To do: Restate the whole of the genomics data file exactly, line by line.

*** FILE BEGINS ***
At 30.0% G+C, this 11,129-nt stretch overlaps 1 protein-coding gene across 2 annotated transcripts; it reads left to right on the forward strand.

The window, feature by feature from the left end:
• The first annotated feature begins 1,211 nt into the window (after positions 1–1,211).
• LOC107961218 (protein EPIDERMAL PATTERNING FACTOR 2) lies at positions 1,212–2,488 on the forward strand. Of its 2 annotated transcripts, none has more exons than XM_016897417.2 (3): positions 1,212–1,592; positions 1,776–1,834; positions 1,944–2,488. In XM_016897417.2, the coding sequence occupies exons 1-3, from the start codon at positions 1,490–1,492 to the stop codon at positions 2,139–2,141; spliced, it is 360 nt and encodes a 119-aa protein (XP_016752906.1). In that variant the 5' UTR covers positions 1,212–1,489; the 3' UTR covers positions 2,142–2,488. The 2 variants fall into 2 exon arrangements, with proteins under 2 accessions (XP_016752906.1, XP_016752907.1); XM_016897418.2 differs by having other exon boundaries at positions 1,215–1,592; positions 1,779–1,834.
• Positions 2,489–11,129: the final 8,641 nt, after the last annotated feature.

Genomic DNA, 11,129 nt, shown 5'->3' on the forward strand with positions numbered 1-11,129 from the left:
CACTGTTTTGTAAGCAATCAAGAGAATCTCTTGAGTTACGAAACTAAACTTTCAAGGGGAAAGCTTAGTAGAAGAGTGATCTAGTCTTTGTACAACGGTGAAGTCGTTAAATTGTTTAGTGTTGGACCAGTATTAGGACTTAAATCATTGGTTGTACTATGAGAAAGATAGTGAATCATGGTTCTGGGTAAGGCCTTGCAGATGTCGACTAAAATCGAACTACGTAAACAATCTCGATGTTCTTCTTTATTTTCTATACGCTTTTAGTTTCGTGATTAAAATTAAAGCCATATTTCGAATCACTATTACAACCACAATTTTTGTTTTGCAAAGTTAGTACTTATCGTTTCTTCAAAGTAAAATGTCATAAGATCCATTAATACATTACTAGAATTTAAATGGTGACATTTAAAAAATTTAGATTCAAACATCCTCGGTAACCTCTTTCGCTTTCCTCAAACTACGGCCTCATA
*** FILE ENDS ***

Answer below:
At 30.0% G+C, this 11,129-nt stretch overlaps 1 protein-coding gene across 2 annotated transcripts; it reads left to right on the forward strand.

The window, feature by feature from the left end:
• The first annotated feature begins 1,211 nt into the window (after positions 1–1,211).
• LOC107961218 (protein EPIDERMAL PATTERNING FACTOR 2) lies at positions 1,212–2,488 on the forward strand. Of its 2 annotated transcripts, none has more exons than XM_016897417.2 (3): positions 1,212–1,592; positions 1,776–1,834; positions 1,944–2,488. In XM_016897417.2, the coding sequence occupies exons 1-3, from the start codon at positions 1,490–1,492 to the stop codon at positions 2,139–2,141; spliced, it is 360 nt and encodes a 119-aa protein (XP_016752906.1). In that variant the 5' UTR covers positions 1,212–1,489; the 3' UTR covers positions 2,142–2,488. The 2 variants fall into 2 exon arrangements, with proteins under 2 accessions (XP_016752906.1, XP_016752907.1); XM_016897418.2 differs by having other exon boundaries at positions 1,215–1,592; positions 1,779–1,834.
• Positions 2,489–11,129: the final 8,641 nt, after the last annotated feature.

Genomic DNA, 11,129 nt, shown 5'->3' on the forward strand with positions numbered 1-11,129 from the left:
CACTGTTTTGTAAGCAATCAAGAGAATCTCTTGAGTTACGAAACTAAACTTTCAAGGGGAAAGCTTAGTAGAAGAGTGATCTAGTCTTTGTACAACGGTGAAGTCGTTAAATTGTTTAGTGTTGGACCAGTATTAGGACTTAAATCATTGGTTGTACTATGAGAAAGATAGTGAATCATGGTTCTGGGTAAGGCCTTGCAGATGTCGACTAAAATCGAACTACGTAAACAATCTCGATGTTCTTCTTTATTTTCTATACGCTTTTAGTTTCGTGATTAAAATTAAAGCCATATTTCGAATCACTATTACAACCACAATTTTTGTTTTGCAAAGTTAGTACTTATCGTTTCTTCAAAGTAAAATGTCATAAGATCCATTAATACATTACTAGAATTTAAATGGTGACATTTAAAAAATTTAGATTCAAACATCCTCGGTAACCTCTTTCGCTTTCCTCAAACTACGGCCTCATA